The rise and fall — and rise again — of Abercrombie & Fitch

FILE PHOTO: An Abercrombie & Fitch storefront sign states

Founded as a store for outdoor gear, Abercrombie & Fitch Co. pivoted into fashion apparel during the 1900s.
Under CEO Mike Jeffries, the brand was modernized and became popular with teens in the 1990s and early 2000s.
Controversies and lawsuits soured public opinion, and the company’s sales declined.
In recent years, the company has rebranded itself and has seen its sales turn around.
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Abercrombie & Fitch Co. has seen many evolutions over its history, starting as an outdoors and hunting store before transforming into the cultural clothing mecca for teens in the 1990s and early 2000s. Changing public interest as well as controversy and lawsuits in the 2000s and 2010s turned customers away from the once popular clothing line. But it has attempted a comeback in recent years with a more mature and conscientious re-imaging, and in turn, it has seen sales increase again.

Here’s how the company rose to fame, almost lost it all, and is now poised for a comeback.

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Abercrombie Co. was founded in 1892 as an outdoor retailer that sold fishing and hunting gear.

Founded by David T. Abercrombie, the store sold outdoors equipment in New York City. Ezra Fitch, a lawyer, purchased a large share of the company and was named co-founder in 1904, and the company became Abercrombie & Fitch.

By 1910, David Abercrombie had left, and the company had opened a large department store.

The 12-story department store on Madison Avenue sold both men’s and women’s clothing, in addition to having a shooting range and golf school. Abercrombie & Fitch also started a mail-order catalog, mailing out 50,000 copies to consumers.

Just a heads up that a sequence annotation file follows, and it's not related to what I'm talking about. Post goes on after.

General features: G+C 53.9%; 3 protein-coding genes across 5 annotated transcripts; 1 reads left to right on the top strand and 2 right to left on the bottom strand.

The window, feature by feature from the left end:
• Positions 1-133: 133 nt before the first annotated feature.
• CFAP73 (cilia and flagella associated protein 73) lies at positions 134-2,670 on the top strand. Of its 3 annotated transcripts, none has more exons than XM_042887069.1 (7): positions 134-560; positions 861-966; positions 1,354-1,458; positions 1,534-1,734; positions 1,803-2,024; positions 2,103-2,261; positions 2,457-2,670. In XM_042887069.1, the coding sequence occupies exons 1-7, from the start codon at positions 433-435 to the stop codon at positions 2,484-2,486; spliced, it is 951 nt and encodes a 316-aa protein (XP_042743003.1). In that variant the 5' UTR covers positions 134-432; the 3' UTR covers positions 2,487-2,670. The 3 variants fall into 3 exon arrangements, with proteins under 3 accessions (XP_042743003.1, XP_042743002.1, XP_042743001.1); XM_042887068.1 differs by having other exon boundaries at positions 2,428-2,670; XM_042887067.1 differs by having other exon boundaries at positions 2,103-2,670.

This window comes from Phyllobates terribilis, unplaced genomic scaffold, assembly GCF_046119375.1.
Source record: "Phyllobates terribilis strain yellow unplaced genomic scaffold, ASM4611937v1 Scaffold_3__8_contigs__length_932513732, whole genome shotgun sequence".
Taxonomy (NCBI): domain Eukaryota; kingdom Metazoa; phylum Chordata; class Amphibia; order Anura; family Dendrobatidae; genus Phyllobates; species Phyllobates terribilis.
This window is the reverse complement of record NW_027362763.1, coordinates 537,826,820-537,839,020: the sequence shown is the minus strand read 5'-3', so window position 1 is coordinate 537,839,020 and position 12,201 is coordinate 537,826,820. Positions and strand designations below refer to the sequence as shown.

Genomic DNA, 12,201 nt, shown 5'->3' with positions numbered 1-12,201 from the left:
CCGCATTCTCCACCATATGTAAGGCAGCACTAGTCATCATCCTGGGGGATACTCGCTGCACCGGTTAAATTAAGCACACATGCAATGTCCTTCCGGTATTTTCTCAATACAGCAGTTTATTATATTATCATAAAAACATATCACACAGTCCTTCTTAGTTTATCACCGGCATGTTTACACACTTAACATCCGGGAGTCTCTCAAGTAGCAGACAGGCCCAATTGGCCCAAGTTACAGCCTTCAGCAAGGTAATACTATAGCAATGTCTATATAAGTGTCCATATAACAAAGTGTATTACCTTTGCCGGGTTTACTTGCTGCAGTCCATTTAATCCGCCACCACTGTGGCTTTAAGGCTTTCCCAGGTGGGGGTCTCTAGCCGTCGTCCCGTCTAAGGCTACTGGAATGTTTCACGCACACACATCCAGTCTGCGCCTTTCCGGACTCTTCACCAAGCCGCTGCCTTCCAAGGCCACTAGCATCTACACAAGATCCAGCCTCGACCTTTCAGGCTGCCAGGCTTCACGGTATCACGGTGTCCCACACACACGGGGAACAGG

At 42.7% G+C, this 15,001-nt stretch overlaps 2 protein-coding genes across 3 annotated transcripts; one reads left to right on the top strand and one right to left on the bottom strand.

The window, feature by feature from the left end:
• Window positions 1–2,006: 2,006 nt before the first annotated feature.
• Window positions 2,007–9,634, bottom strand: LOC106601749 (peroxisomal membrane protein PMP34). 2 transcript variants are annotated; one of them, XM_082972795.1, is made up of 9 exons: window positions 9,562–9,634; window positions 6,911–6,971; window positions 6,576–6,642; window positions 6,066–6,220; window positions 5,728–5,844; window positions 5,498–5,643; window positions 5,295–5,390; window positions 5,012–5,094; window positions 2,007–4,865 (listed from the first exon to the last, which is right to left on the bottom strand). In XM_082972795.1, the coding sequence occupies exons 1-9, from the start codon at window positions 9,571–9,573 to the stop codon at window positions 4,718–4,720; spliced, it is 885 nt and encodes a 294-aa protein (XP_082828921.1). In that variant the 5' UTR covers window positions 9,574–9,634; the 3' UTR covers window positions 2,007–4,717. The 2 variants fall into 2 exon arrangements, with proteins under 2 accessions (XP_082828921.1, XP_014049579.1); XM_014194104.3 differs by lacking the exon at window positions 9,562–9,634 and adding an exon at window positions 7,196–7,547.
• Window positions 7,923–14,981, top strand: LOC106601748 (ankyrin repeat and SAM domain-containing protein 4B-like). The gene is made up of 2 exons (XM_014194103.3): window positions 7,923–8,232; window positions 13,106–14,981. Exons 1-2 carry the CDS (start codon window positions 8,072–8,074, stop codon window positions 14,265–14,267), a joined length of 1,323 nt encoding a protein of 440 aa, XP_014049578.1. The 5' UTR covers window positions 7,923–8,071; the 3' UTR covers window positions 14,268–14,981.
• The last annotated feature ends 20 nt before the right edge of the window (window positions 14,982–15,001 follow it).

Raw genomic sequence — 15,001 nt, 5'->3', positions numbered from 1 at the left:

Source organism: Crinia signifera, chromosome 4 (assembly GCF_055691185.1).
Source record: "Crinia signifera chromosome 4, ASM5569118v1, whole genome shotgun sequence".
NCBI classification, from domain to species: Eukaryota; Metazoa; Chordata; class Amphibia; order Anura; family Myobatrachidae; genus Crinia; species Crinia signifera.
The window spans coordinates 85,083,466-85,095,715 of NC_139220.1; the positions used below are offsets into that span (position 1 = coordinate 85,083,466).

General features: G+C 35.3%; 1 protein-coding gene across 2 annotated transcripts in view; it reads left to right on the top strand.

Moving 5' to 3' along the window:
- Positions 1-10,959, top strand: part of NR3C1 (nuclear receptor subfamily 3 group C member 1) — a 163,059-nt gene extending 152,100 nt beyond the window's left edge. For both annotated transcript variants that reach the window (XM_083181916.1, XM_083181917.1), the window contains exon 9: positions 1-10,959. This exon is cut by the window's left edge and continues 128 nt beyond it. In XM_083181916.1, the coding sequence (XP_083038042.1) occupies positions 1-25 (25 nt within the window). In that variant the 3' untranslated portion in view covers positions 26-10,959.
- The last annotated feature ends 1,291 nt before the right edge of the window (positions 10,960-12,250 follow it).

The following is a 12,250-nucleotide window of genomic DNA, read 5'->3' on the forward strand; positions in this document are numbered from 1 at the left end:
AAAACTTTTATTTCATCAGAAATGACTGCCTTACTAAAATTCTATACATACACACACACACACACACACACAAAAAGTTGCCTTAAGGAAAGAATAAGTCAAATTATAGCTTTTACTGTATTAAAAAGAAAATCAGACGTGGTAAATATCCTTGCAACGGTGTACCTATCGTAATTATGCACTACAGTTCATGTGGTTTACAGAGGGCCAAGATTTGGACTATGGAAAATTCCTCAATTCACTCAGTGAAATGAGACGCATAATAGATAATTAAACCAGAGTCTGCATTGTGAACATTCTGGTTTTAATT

According to Funding Universe, the company made record $6.3 million in sales in 1929.

After surviving the Great Depression, the company continued to grow, expanded to new states, and served some famous clients.

Sales reportedly fell to $2.59 million in 1933, when the company lost $521,118, in addition to a loss of $241,211 the previous year. But sales prospered again by 1947 (when they made $682,894 in net profit), and in the 1950s they had expanded to Florida and California.

The company had some famous patrons like Ernest Hemingway and Theodore Roosevelt and outfitted Charles Lindbergh’s transAtlantic flight in 1927.

Pictured, John F. Kennedy wears Abercrombie & Fitch chinos.

But the company’s sales slumped in the 1960s, and it filed for bankruptcy in 1977.

In 1960, while net sales rose, net profits reportedly fell for a fourth straight year, according to Funding Universe. In 1976, the company reported a loss of $1 million. During this time, the company failed to take advantage of new mediums like television.

According to its website, Abercrombie & Fitch was acquired in 1978 by Oshman’s Sporting Goods. In 1988, it was acquired by Limited Brands, which refocused the company on apparel.

They also moved the headquarters from New York to Ohio.

In the 1990s, Mike Jeffries became CEO and focused on connecting with the day’s youth.

After working …read more

Source:: Business Insider


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